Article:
• Lipid effects: Estrogen compounds are generally associated with lipid effects such as increased HDL-cholesterol and decreased LDL-cholesterol. Triglycerides may also be increased; discontinue if pancreatitis occurs.
• Ovarian cancer: Available information related to the use of menopausal estrogen or estrogen/progestin therapy and risk of ovarian cancer is inconsistent. If an association is present, the absolute risk is likely rare and may be influenced by duration of therapy (AACE [Goodman 2011]; ES [Stuenkel 2015]; NAMS 2017).
• Retinal vascular thrombosis: Estrogens may cause retinal vascular thrombosis; discontinue pending examination if migraine, loss of vision, proptosis, diplopia, or other visual disturbances occur; discontinue permanently if papilledema or retinal vascular lesions are observed on examination.
• Asthma: Use caution in patients with asthma; may exacerbate disease.
• Carbohydrate intolerance: May impair glucose tolerance; use caution in patients with diabetes. Prior to therapy, consider age, cardiovascular and metabolic risk factors in patients previously diagnosed with diabetes (AACE/ACE [Cobin 2017]).
• Cardiovascular disease: [US Boxed Warning]: Estrogens should not be used to prevent cardiovascular disease. Using data from the Women’s Health Initiative (WHI) studies, an increased risk of deep vein thrombosis (DVT) and stroke has been reported with CE in postmenopausal women 50 to 79 years of age. Estrogens and bazedoxifene are known to increase the risk of venous thromboembolism (VTE). Additional risk factors include diabetes mellitus, hypercholesterolemia, hypertension, SLE, obesity, tobacco use, and/or history of VTE. Risk factors should be managed appropriately; discontinue use immediately if adverse cardiovascular events occur or are suspected. Due to possible lower risk of thrombotic events, transdermal administration may be preferred for treating vasomotor symptoms of menopause in patients with risk factors for cardiovascular disease (AACE/ACE [Cobin 2017]; ACOG 556 2013; ES [Stuenkel 2015]). Use is contraindicated in females with active DVT, PE, arterial thromboembolic disease (stroke and MI), or a history of these conditions.
• Diseases exacerbated by fluid retention: Use with caution in patients with diseases which may be exacerbated by fluid retention, including cardiac or renal dysfunction.
• Epilepsy: Use caution with epilepsy; may exacerbate disease.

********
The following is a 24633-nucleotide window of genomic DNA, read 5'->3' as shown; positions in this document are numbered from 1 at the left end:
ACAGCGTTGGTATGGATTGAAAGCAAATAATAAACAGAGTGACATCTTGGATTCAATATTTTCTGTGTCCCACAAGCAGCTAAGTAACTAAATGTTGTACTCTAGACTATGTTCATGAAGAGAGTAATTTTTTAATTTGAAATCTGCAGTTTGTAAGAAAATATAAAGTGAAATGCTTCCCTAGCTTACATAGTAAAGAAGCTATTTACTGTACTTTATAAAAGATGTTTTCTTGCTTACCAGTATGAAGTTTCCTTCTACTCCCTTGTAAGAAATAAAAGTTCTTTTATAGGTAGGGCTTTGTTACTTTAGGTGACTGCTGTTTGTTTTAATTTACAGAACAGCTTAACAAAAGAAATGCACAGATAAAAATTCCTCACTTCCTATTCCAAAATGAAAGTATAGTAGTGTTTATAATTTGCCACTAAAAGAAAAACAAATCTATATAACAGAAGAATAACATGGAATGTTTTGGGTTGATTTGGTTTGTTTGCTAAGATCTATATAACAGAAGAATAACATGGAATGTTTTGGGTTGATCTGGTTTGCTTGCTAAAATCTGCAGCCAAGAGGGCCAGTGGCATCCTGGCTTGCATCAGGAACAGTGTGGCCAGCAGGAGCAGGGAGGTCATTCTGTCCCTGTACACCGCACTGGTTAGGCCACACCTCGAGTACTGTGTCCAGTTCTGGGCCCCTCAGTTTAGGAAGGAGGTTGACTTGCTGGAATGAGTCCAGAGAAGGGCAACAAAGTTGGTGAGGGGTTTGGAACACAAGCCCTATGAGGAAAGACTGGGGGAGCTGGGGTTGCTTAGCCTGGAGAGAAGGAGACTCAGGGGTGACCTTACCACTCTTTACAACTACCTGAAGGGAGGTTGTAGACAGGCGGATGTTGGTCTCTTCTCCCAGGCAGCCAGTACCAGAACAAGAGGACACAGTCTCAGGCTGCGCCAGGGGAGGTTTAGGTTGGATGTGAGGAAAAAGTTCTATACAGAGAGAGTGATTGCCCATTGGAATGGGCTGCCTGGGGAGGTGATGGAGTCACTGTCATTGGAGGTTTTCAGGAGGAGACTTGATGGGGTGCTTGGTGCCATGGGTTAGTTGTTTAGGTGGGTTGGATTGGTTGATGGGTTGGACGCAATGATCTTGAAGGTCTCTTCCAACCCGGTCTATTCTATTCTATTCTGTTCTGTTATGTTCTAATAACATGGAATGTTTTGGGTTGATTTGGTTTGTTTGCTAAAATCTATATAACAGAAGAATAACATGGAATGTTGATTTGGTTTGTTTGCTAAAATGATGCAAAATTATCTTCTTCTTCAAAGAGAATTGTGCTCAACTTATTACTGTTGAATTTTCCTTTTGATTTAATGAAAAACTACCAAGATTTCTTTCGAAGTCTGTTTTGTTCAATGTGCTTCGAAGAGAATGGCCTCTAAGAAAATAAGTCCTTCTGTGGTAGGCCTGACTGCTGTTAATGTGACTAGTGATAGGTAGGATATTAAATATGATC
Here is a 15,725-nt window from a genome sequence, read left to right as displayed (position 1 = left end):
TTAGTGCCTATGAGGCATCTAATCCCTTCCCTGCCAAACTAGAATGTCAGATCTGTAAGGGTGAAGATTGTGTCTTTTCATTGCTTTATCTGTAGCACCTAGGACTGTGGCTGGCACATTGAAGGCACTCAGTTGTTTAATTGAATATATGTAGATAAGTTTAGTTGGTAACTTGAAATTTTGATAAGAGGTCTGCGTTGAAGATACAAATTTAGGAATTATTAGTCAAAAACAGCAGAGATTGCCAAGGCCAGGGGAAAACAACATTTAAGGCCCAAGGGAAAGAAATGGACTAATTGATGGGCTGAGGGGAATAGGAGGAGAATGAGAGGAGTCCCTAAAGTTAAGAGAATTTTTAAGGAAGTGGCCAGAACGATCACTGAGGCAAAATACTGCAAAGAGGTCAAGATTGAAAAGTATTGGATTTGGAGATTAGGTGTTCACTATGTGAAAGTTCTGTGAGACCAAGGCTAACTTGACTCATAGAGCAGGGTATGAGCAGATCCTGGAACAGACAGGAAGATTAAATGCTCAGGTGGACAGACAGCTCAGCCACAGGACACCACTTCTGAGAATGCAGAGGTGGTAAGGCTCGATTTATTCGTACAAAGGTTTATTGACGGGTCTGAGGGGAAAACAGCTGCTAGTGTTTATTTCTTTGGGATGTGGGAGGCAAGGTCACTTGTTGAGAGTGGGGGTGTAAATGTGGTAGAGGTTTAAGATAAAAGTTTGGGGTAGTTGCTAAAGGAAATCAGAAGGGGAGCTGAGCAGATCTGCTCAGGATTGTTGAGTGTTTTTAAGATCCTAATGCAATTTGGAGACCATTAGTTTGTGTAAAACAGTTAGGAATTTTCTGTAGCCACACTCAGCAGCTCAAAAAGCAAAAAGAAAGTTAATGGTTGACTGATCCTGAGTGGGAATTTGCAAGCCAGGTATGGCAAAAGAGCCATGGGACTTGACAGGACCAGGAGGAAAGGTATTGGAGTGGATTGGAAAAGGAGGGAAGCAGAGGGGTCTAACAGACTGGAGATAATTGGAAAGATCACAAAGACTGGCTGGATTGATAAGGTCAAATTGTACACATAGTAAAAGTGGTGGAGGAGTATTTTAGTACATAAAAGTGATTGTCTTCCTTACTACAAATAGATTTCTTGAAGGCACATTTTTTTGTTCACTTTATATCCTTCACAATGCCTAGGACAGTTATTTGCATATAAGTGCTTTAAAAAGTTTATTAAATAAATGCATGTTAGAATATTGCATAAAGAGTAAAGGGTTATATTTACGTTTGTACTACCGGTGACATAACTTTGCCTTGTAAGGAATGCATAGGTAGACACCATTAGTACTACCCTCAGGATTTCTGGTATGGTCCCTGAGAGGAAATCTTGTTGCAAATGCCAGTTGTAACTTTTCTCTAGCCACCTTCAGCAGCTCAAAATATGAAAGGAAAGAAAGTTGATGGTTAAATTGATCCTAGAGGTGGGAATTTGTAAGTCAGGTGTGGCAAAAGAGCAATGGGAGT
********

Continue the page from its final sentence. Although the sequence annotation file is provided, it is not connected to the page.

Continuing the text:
• Gallbladder disease: Use of postmenopausal estrogen may be associated with an increased risk of gallbladder disease requiring surgery.
• Hepatic dysfunction: Estrogens are poorly metabolized in patients with hepatic dysfunction. Use caution with a history of cholestatic jaundice associated with prior estrogen use or pregnancy. Discontinue if jaundice develops or if acute or chronic hepatic disturbances occur. Use is contraindicated with hepatic disease.
• Hepatic hemangiomas: Use with caution in patients with hepatic hemangiomas; may exacerbate disease.
• Hereditary angioedema: Exogenous estrogens may exacerbate angioedema symptoms in females with hereditary angioedema.
• Hypoparathyroidism: Use caution in patients with hypoparathyroidism; estrogen-induced hypocalcemia may occur.
• Migraine: Use caution with migraine; may exacerbate disease.
• Porphyria: Use with caution in patients with porphyria; may exacerbate disease.
• SLE: Use with caution in patients with SLE; may exacerbate disease.
Concurrent drug therapy issues:
• Thyroid replacement therapy: Estrogens may increase thyroid-binding globulin (TBG) levels leading to increased circulating total thyroid hormone levels. Females on thyroid replacement therapy may require higher doses of thyroid hormone while receiving estrogens.
• Overweight/Obese: Bazedoxifene exposure is decreased in females with a BMI >27 kg/m2 which may be associated with an increased risk of endometrial hyperplasia. Females with a BMI >34 kg/m2 or >32.2 kg/m2 were excluded from some initial vasomotor or osteoporosis studies, respectively (Lindsay 2009; Pinkerton 2009). Regardless of BMI, monitoring should be done to rule out malignancy in postmenopausal females with undiagnosed persistent or recurrent abnormal genital bleeding.
• Surgical patients: Whenever possible, estrogens should be discontinued at least 4 to 6 weeks prior to elective surgery associated with an increased risk of thromboembolism or during periods of prolonged immobilization.
• Duration of use: Extended use of menopausal hormone therapy may be considered for persistent vasomotor symptoms, issues related to quality of life, or for osteoporosis prevention in females at increased risk of fracture. Menopausal hormonal therapy does not need to be routinely discontinued in women >60 years of age and may continue in females >65 years of age after clinical evaluation and discussion of benefits and risks of treatment. Annual exams should be performed with a review of comorbidities; possible adjustments to safer lower-dose and/or route of administration should be discussed (ACOG 565 2013; NAMS 2017).
• Laboratory changes: The use of estrogens and/or progestins may change the results of some laboratory tests (eg, coagulation factors, lipids, glucose tolerance, binding proteins). The dose, route, and the specific estrogen/progestin influences these changes.
• Osteoporosis use: In females with premature menopause, hormone therapy to prevent bone loss may be used unless otherwise contraindicated; therapy should be reassessed when the average age of menopause is reached. It is also an appropriate bone-active therapy for females with vasomotor symptoms who are <60 years of age or within 10 years of menopause onset. Use may be considered for females at high risk of fractures who are not candidates for other osteoporosis therapies (NAMS 2017).